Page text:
The somewhat novel legal question which arises after the codification of the Fair Districting Amendments is: "How have the Fair Districting Amendments effected the requisite level of notice to the individualized effected voters that the Florida Supreme Court recognized in Armstrong and Askew to exist at common law ?" When pre-existing common law rights are incorporated into a textual body like the Florida Constitution, they become fundamental rights subject to the State Supreme Court's interpretation of Substantive Due Process.
                In the case at bar, Petitioner Stein's right to notice that he was redistricted from the 20th to 23rd Congressional District emanated directly from the constructs of the Fair Districting Amendment, which incorporated the prior common law right to notice as a fundamental state constitutional right. Therefore a substantive due process analysis is warranted to discern whether plaintiff suffered violation of a fundamental right. "The first prong of a substantive due process analysis is whether a fundamental right existed, United States v. Carolene Products, 304 U.S. 144 (1938). The fundamental right is therefore subject to judicial review under strict scrutiny. The question then becomes whether the governmental act which infringes on the fundamental right is justified by a compelling governmental interest,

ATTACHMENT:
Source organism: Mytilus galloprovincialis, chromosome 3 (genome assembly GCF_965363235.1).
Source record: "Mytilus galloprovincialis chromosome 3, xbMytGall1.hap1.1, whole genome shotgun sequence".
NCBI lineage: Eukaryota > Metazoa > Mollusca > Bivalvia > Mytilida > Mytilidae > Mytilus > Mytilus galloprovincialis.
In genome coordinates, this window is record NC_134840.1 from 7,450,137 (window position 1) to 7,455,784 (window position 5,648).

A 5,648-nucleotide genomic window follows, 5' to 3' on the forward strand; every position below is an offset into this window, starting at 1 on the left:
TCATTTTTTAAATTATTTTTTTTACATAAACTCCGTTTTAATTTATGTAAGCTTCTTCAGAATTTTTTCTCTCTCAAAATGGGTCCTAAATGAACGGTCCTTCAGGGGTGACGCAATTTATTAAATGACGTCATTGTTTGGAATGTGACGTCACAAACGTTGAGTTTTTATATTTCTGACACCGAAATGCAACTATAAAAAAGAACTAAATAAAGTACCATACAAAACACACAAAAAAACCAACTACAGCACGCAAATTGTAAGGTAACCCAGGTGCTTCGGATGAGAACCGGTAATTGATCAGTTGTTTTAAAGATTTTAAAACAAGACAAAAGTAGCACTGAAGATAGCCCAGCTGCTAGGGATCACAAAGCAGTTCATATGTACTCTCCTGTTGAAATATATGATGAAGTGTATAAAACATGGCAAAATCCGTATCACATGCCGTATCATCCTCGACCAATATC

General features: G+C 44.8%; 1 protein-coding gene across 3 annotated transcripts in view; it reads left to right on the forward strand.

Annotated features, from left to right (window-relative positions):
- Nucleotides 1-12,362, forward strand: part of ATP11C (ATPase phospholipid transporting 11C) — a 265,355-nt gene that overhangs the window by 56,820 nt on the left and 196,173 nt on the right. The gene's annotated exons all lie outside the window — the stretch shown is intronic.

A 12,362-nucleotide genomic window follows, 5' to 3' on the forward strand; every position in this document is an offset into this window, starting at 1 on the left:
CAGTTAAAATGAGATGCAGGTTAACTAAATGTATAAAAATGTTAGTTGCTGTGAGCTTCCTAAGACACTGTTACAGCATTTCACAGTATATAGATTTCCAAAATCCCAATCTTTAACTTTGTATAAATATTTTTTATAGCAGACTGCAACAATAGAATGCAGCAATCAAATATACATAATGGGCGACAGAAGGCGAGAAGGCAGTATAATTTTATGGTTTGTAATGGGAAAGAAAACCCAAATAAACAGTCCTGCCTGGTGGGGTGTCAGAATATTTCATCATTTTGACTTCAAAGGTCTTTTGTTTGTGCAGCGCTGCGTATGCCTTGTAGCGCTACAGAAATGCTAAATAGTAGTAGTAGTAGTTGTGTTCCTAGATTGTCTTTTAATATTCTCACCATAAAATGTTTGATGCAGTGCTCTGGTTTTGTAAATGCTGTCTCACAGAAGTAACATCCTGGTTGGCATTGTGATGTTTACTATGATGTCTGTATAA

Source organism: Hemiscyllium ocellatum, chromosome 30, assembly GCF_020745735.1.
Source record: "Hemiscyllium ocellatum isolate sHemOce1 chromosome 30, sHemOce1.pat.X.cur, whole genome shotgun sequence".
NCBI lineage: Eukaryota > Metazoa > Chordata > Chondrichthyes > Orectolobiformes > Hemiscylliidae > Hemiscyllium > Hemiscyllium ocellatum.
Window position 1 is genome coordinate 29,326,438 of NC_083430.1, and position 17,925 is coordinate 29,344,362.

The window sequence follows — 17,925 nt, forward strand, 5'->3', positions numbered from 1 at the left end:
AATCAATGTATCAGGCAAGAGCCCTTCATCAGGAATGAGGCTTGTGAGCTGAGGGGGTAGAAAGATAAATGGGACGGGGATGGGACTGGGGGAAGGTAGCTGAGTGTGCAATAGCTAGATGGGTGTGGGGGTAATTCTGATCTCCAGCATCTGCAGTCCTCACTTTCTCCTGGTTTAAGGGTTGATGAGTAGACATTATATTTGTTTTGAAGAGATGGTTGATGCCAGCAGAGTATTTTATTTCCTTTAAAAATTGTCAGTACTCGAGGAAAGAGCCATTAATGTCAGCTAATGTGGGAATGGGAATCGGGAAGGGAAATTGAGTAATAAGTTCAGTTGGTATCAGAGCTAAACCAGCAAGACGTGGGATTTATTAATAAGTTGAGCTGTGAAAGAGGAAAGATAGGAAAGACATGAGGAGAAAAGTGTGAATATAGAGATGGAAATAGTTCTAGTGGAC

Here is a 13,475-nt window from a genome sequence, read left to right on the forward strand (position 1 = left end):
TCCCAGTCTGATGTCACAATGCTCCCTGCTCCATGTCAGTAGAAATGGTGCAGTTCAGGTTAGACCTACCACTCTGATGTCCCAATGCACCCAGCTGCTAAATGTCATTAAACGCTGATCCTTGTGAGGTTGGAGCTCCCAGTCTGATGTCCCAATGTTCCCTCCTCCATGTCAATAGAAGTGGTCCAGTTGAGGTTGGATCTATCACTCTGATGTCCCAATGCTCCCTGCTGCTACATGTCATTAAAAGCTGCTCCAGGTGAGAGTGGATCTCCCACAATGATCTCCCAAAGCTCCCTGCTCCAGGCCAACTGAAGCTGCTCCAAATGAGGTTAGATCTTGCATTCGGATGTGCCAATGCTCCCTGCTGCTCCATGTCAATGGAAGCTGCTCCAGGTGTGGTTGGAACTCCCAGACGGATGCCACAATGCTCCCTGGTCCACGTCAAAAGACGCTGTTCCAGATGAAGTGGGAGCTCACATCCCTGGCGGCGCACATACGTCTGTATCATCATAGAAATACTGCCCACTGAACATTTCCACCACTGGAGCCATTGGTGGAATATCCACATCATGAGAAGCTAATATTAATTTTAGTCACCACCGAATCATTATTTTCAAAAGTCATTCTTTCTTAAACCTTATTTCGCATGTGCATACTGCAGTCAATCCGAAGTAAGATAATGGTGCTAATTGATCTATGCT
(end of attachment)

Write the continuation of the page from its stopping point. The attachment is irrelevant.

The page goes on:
which is narrowly tailored to accommodate that interest by the least restrictive means. Id at 173   The claim cannot be laid that an interest could exist, sufficient enough, to allow the wholesale disregard of a recently adopted constitutional provision. This would allow the exception to swallow the whole rule. Compelling interests only exist where the necessities of governmental administration can not be accomodated by any other means than vis-a-vis the sacrifice of the fundamental right. Providing the constitutional required notice to less than 100 residents can not be claimed to be negated by a compelling governmental interest. The de minimis logistical and financial burden which such individualized notice would impose is not negatable to the extent that it would allow a fundamental right to be circumvented.